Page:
Well, I can offer two thoughts, and they are both depressing. The first is that Islamic nationalism stands a much better chance of succeeding at overcoming colonization, which means above all the Arab world taking control of its own resources – something which is totally unacceptable to North America because it means less cheap oil for us. So, as a real threat, we’re just afraid of it – even those of us who are very careful not to be Islamophobic. I try to be very respectful of Islam, but I am not going to go out of my way to support Islamic politics – I don’t believe any religiously based politics is a particularly good idea, although if it’s the only one that works I’m not going to get all judgmental about it. But if I express that much doubt that in the context of a North American indigenous struggle, I’ll be branded a racist. You think I’m joking, but when Frances Widdowson and Albert Howard wrote Disrobing the Aboriginal Industry: The Deception Behind Indigenous Cultural Preservation, it was called a “hate crime”.
The second thought is, this all might have to do with our society still being very racist towards indigenous people. Not negatively racist, but it’s easy to forget that before the incredible anti-native racism that dominated most of the 20th century in Canada, there was another very pro-native attitude which was also racist, one which is not that different from the way many people on the left talk about indigenous people today. In Germany during the 19th century, for instance, there were more books published on North American indigenous people than in anywhere else in the world. The Nazis even were very endeared to North American indians, because according to their ecology they were a pure and nobel people, close to the land, in harmony with nature. These ideas of essential nobility and pure relations to the land are very present in the way we talk about preserving aboriginal culture today – sure we’ve done away with any biological essentialism, but we’re as culturally essentialist as ever. We believe, in general, that it’s absolutely essential for the leaders of aboriginal resistance movements to be aboriginals themselves. That wasn’t true of the Palestinian resistance, especially in the Marxist groups, some of them had leaders who were not even Palestinian, and this wasn’t considered a problem.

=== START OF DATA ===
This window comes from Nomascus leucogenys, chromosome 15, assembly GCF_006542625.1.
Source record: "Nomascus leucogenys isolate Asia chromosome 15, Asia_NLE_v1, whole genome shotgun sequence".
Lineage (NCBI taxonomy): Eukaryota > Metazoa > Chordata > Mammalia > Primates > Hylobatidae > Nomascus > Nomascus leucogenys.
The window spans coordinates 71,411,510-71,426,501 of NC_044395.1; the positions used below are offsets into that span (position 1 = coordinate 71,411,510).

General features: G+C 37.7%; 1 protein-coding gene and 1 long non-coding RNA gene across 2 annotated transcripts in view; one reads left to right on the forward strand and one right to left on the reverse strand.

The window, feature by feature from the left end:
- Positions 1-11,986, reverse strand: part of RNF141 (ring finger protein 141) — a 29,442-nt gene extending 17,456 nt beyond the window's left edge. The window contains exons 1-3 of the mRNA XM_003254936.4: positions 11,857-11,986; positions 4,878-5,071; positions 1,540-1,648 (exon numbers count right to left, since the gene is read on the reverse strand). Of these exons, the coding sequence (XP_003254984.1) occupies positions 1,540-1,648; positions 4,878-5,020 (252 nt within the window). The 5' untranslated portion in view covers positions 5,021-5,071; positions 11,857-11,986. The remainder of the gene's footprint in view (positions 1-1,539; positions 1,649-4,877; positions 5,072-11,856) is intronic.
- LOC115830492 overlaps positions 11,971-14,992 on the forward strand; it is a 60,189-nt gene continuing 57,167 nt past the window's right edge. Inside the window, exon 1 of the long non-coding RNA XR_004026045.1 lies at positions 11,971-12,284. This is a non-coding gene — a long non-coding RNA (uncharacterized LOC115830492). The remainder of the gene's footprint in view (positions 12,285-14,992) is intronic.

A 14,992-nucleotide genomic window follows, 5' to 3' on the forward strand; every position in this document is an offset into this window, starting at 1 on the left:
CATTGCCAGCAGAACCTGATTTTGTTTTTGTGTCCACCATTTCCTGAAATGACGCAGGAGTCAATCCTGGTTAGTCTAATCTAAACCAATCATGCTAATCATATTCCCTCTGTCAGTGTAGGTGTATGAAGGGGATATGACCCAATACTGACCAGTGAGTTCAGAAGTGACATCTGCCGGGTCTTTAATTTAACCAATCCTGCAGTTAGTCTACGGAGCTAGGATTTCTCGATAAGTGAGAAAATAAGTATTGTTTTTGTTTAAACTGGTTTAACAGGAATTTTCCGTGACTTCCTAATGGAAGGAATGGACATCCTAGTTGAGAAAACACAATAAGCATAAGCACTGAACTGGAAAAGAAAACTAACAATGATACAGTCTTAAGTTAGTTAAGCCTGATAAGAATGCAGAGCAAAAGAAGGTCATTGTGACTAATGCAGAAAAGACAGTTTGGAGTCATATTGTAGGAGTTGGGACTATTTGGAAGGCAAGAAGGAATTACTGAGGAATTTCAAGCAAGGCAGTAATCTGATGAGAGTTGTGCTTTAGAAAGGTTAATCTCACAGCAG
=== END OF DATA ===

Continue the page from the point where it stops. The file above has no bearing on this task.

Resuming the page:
So, what should we do with these hypocrisies? I think the answer is embarrassingly straightforward – we should not take things for granted. We shouldn’t take for granted that preserving culture is revolutionary or progressive, nor should we take for granted that it is reactionary or regressive. What’s reactionary is forming one’s opinion on it as a brute reaction in accord with public sentiments, rather than out of a critical engagement with the content and the situation and the politics. We should respect indigenous groups and not assume we know better than them, but neither should we assume they know better than us and that we could never understand, because that is also racist – and intellectually apartheid because it presumes that the development of consciousness in different peoples is necessarily separated rather than, what it actually is, which is inter-mixed. That mixing always has an element of power and potentially oppression in it, but it is better to deal with that rather than to avoid substantial interaction.